Hard Traverse at Bottom of the World

By Dougald MacDonald ,

Looking across the arête from Grand Ross to Petit Ross.

A French team made the first traverse of little-known Mt. Ross on the isolated Kerguélen Islands in the southern Indian Ocean. Manu Cauchy and Lionel Daudet climbed over Grand Ross and Petit Ross in a 30-hour round trip from base camp. Though Ross is only a little over 6,000 feet high, the rime-covered volcanic fin is the high point of an island smack in the middle of the Roaring Forties, at the same latitude as the weather-beaten climbs of the Fitz Roy area of Patagonia.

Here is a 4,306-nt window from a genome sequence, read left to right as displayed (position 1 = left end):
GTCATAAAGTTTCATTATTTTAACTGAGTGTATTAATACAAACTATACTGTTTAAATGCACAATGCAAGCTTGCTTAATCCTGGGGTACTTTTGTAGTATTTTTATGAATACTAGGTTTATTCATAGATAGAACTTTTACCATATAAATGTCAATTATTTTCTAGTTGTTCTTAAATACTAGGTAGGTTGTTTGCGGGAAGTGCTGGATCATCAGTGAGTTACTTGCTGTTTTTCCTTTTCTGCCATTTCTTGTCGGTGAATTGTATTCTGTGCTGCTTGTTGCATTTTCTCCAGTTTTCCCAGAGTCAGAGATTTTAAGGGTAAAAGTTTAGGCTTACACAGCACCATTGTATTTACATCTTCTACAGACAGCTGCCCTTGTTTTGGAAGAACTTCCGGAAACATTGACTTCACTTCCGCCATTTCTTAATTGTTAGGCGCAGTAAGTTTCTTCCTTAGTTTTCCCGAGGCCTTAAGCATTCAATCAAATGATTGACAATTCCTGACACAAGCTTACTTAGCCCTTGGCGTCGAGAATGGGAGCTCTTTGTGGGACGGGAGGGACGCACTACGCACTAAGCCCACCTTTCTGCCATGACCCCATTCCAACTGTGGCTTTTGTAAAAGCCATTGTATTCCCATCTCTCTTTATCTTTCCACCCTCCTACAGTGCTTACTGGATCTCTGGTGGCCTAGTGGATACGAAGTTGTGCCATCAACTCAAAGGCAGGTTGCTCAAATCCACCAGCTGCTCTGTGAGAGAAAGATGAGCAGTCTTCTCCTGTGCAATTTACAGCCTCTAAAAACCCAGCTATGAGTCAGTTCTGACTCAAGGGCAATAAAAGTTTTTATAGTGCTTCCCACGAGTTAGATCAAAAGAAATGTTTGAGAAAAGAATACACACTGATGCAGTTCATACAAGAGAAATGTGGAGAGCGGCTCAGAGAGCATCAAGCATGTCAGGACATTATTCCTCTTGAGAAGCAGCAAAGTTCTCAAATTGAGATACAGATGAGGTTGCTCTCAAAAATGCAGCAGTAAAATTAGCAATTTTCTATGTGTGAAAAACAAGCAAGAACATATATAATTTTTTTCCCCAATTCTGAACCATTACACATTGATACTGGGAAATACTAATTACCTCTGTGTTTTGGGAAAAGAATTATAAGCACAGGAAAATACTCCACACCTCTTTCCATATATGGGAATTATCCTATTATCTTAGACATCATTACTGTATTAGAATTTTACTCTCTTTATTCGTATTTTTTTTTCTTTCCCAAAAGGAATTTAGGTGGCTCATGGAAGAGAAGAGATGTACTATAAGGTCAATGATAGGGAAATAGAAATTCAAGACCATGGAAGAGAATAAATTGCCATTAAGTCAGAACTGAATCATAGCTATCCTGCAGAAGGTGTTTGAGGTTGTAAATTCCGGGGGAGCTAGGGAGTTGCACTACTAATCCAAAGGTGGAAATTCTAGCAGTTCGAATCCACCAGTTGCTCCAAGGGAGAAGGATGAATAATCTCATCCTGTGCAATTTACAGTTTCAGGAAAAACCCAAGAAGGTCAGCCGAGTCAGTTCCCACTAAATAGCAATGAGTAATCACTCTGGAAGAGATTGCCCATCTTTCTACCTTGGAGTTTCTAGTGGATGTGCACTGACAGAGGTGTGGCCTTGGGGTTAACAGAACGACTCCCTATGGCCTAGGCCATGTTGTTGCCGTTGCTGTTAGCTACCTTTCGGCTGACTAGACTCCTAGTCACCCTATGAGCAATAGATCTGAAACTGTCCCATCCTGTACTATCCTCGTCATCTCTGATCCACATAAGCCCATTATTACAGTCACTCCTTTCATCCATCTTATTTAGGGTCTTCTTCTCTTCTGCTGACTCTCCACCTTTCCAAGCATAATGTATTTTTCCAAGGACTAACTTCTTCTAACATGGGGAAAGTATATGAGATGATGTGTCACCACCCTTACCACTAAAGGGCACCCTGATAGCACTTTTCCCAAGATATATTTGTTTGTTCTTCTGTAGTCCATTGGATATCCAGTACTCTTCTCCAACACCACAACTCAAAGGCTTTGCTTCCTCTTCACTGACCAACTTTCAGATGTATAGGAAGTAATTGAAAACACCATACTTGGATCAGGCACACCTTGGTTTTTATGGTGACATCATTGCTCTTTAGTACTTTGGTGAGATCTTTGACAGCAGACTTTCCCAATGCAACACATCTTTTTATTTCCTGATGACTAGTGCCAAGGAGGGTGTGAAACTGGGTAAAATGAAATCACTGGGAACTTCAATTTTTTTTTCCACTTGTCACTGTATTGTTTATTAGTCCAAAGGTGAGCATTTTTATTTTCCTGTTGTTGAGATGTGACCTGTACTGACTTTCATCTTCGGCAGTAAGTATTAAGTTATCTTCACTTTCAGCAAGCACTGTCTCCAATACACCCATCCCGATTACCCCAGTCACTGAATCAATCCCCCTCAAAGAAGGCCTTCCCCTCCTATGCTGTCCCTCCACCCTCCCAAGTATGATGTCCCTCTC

In addition to completing the traverse, Daudet, Sébastien Foissac, and Philippe Pellet established a new line that climbs the full North Face of Grand Ross. This trio and Cauchy also made the first ascent of Pic au Cretère (3,875 feet) via a fine 1,300-foot ice line. Grand Ross was first climbed by a French team in 1975 and had been repeated only once, in 2001; the French team also climbed Petit Ross in 1975, but the traverse had never been attempted.

Scene during the first ascent of the North Face of Grand Ross.

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